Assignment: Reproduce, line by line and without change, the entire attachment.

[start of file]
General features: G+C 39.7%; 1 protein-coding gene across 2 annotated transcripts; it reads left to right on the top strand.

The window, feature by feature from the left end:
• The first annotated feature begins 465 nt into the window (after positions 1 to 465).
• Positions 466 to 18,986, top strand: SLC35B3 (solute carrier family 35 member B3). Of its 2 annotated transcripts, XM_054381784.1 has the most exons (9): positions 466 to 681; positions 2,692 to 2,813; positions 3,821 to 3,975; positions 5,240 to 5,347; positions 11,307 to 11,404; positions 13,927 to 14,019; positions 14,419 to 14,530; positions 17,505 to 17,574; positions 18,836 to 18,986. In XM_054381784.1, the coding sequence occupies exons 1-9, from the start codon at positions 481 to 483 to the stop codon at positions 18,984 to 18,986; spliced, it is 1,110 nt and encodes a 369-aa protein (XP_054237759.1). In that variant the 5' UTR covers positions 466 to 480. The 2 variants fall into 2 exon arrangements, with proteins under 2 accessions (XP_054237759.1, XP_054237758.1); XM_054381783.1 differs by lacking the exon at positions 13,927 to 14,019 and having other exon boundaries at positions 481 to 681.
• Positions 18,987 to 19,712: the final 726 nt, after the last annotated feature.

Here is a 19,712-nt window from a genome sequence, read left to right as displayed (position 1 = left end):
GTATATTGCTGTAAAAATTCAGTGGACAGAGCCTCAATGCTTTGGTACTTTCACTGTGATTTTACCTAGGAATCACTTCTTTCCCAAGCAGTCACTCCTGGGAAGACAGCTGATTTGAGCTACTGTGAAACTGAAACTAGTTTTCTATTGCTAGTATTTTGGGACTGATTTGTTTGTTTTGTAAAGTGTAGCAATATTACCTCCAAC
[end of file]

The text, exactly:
General features: G+C 39.7%; 1 protein-coding gene across 2 annotated transcripts; it reads left to right on the top strand.

The window, feature by feature from the left end:
• The first annotated feature begins 465 nt into the window (after positions 1 to 465).
• Positions 466 to 18,986, top strand: SLC35B3 (solute carrier family 35 member B3). Of its 2 annotated transcripts, XM_054381784.1 has the most exons (9): positions 466 to 681; positions 2,692 to 2,813; positions 3,821 to 3,975; positions 5,240 to 5,347; positions 11,307 to 11,404; positions 13,927 to 14,019; positions 14,419 to 14,530; positions 17,505 to 17,574; positions 18,836 to 18,986. In XM_054381784.1, the coding sequence occupies exons 1-9, from the start codon at positions 481 to 483 to the stop codon at positions 18,984 to 18,986; spliced, it is 1,110 nt and encodes a 369-aa protein (XP_054237759.1). In that variant the 5' UTR covers positions 466 to 480. The 2 variants fall into 2 exon arrangements, with proteins under 2 accessions (XP_054237759.1, XP_054237758.1); XM_054381783.1 differs by lacking the exon at positions 13,927 to 14,019 and having other exon boundaries at positions 481 to 681.
• Positions 18,987 to 19,712: the final 726 nt, after the last annotated feature.

Here is a 19,712-nt window from a genome sequence, read left to right as displayed (position 1 = left end):
GTATATTGCTGTAAAAATTCAGTGGACAGAGCCTCAATGCTTTGGTACTTTCACTGTGATTTTACCTAGGAATCACTTCTTTCCCAAGCAGTCACTCCTGGGAAGACAGCTGATTTGAGCTACTGTGAAACTGAAACTAGTTTTCTATTGCTAGTATTTTGGGACTGATTTGTTTGTTTTGTAAAGTGTAGCAATATTACCTCCAAC